So, you were writing for a year to get paid £3,333. About another year goes by before the first book is published. Another £833. Another year and another £833. If you are lucky, when the paperback of the first book comes out, it may do really well. You might get paid some 30 pence per book sold – and you may sell, if you’re really lucky, 20,000 copies. That will earn you £6,000. And at the end of the next royalty calculation, that will be added up and set against your debt of £10,000 to the publisher. But when the next book comes out into paperback, a year later, you may earn the same. And now you are £2,000 in credit. And a half-year later, because that is how publishing pays, that money will at last find its way into your bank.

Of course, by then you will probably have lost your house. It’s taken, what, four years to get this far?

In THE BOOKSELLER magazine last week there was a quote from Mark Billingham: ‘I hope I don’t get any more emails from readers furious at having to pay more than 49p for an e-book. Saying things like: “Why should I pay that much for something as ephemeral as the words?”’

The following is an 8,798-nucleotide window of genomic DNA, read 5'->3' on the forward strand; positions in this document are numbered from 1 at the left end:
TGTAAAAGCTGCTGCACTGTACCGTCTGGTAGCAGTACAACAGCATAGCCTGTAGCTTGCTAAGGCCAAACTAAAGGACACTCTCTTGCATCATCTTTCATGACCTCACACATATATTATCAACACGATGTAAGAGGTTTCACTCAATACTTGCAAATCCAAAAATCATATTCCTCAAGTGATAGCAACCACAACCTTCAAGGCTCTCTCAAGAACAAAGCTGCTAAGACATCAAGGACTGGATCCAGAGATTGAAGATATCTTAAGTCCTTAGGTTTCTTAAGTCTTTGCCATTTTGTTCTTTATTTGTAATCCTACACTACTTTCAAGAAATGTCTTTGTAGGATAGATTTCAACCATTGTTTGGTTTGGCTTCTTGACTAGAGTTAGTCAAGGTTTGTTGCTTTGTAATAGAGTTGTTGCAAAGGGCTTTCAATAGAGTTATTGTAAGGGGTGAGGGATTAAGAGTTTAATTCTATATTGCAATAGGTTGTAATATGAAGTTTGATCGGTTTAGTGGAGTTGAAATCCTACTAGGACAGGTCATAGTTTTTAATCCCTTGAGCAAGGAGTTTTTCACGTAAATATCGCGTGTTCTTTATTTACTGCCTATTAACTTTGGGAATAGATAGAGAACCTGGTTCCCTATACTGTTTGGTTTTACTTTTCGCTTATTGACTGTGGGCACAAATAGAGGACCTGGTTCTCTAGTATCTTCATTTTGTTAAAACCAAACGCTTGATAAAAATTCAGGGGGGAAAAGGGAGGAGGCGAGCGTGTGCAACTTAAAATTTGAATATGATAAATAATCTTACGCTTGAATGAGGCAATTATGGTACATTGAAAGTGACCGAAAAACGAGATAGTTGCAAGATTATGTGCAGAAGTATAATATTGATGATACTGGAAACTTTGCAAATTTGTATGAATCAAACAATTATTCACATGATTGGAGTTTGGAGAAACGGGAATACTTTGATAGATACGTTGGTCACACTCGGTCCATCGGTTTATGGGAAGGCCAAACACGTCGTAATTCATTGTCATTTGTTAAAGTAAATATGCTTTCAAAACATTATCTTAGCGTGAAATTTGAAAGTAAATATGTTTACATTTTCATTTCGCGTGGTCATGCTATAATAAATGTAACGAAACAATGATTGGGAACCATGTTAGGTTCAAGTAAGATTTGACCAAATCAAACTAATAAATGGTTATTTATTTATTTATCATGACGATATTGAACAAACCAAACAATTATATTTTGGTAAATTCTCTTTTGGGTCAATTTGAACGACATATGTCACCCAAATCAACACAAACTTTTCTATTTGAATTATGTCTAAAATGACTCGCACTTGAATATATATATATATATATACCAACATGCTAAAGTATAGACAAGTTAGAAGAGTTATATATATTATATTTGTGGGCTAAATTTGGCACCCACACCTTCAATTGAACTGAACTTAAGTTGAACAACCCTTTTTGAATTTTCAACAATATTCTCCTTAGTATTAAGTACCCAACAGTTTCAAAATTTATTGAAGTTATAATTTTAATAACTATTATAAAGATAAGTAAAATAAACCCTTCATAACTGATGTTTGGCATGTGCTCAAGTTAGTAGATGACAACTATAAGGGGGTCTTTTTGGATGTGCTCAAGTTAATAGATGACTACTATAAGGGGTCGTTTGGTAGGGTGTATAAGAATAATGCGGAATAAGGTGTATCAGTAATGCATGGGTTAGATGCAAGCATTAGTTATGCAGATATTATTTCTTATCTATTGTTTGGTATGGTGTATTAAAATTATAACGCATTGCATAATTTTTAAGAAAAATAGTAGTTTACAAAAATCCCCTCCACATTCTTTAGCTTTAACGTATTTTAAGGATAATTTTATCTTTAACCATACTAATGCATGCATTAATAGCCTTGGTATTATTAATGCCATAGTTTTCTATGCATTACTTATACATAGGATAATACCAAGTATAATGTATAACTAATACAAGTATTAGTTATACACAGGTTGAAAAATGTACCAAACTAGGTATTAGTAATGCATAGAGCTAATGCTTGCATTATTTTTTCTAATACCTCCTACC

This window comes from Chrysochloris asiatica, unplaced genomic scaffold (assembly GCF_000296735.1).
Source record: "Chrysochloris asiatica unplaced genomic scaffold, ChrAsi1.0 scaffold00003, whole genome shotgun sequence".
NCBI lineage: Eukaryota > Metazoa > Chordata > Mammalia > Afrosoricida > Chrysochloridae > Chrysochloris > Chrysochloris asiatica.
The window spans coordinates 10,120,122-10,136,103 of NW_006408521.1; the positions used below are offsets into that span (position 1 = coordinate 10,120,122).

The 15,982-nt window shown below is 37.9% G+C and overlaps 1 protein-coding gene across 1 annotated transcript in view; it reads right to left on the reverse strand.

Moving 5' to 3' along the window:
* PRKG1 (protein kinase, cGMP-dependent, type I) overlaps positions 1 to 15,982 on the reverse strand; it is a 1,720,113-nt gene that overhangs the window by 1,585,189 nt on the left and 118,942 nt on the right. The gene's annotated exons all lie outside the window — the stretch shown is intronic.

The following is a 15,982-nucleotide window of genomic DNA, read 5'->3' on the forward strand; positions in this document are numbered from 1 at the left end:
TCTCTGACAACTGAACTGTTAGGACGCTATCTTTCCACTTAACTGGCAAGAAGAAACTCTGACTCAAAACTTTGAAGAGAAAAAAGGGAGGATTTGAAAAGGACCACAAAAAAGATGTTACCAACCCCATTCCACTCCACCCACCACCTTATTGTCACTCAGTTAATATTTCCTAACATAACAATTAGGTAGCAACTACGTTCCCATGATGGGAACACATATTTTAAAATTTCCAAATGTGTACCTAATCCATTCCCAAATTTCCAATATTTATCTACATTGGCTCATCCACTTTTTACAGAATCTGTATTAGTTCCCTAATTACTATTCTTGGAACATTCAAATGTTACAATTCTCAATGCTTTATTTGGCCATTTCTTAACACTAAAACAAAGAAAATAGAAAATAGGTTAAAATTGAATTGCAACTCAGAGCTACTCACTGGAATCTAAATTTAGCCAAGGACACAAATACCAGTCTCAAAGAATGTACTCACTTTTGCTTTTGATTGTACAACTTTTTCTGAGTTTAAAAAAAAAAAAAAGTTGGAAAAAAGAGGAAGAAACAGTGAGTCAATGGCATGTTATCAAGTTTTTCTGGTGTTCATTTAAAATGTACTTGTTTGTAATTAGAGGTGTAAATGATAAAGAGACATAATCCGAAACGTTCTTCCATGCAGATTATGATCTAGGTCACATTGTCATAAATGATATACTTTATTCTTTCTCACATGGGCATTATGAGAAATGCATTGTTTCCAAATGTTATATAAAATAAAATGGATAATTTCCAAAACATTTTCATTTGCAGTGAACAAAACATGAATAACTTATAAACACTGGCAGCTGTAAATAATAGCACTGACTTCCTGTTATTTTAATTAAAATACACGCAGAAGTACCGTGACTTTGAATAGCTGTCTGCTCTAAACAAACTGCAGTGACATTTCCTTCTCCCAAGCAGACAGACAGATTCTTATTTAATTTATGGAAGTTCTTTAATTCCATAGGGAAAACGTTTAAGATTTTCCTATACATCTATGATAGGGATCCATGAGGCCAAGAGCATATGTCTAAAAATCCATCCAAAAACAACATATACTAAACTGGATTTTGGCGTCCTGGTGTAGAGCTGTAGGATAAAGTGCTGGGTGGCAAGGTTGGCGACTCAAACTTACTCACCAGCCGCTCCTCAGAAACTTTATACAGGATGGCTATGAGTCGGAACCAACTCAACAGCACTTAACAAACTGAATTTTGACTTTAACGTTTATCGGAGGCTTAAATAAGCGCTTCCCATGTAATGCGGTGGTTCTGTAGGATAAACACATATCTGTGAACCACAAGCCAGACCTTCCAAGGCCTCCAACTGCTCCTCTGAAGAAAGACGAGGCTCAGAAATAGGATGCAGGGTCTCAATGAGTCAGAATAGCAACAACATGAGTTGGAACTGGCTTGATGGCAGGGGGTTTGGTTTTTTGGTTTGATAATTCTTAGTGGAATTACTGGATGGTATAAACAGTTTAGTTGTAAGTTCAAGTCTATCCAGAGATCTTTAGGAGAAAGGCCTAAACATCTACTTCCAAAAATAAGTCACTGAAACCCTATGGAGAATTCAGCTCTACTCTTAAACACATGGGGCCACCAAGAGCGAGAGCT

Something has to be paid to the man or women who is stringing those words into long sequences, which hopefully make sense, and which all add up to a book.

If you go out for a meal, you will pay a few pounds for a quick burger, or considerably more for a good sit-down in a restaurant. If you go to the cinema, you will pay pounds for a couple of hours’ entertainment. If you buy a video, you get the same result. A concert will last two to three hours.

But a book of 120,000 words will last you days. And for all that entertainment, for getting into the lives of people you could never hope to meet, for being involved in the trials and successes of their lives, for experiencing their doubts, joys, terrors and horrors, for travelling to parts of the world you would never see, you should pay a few pounds. Because it’s worth it.